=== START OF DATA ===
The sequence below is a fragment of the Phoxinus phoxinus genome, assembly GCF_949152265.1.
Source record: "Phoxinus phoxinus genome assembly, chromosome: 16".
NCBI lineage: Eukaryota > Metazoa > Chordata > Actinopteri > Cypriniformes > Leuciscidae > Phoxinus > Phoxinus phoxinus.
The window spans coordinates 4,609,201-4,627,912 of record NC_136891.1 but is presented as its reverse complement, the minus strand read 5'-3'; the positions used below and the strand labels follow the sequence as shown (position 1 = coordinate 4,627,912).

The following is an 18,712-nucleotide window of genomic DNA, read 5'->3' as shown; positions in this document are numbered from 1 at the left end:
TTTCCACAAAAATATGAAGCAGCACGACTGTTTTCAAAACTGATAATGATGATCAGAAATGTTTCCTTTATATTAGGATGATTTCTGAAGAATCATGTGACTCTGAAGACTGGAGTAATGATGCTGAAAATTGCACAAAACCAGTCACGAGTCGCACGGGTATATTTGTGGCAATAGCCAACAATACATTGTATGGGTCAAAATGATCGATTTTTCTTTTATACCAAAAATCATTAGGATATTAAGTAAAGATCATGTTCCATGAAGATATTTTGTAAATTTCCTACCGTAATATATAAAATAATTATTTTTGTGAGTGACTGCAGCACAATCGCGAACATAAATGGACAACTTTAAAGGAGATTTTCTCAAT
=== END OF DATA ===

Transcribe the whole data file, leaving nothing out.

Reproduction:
The sequence below is a fragment of the Phoxinus phoxinus genome, assembly GCF_949152265.1.
Source record: "Phoxinus phoxinus genome assembly, chromosome: 16".
NCBI lineage: Eukaryota > Metazoa > Chordata > Actinopteri > Cypriniformes > Leuciscidae > Phoxinus > Phoxinus phoxinus.
The window spans coordinates 4,609,201-4,627,912 of record NC_136891.1 but is presented as its reverse complement, the minus strand read 5'-3'; the positions used below and the strand labels follow the sequence as shown (position 1 = coordinate 4,627,912).

The following is an 18,712-nucleotide window of genomic DNA, read 5'->3' as shown; positions in this document are numbered from 1 at the left end:
TTTCCACAAAAATATGAAGCAGCACGACTGTTTTCAAAACTGATAATGATGATCAGAAATGTTTCCTTTATATTAGGATGATTTCTGAAGAATCATGTGACTCTGAAGACTGGAGTAATGATGCTGAAAATTGCACAAAACCAGTCACGAGTCGCACGGGTATATTTGTGGCAATAGCCAACAATACATTGTATGGGTCAAAATGATCGATTTTTCTTTTATACCAAAAATCATTAGGATATTAAGTAAAGATCATGTTCCATGAAGATATTTTGTAAATTTCCTACCGTAATATATAAAATAATTATTTTTGTGAGTGACTGCAGCACAATCGCGAACATAAATGGACAACTTTAAAGGAGATTTTCTCAAT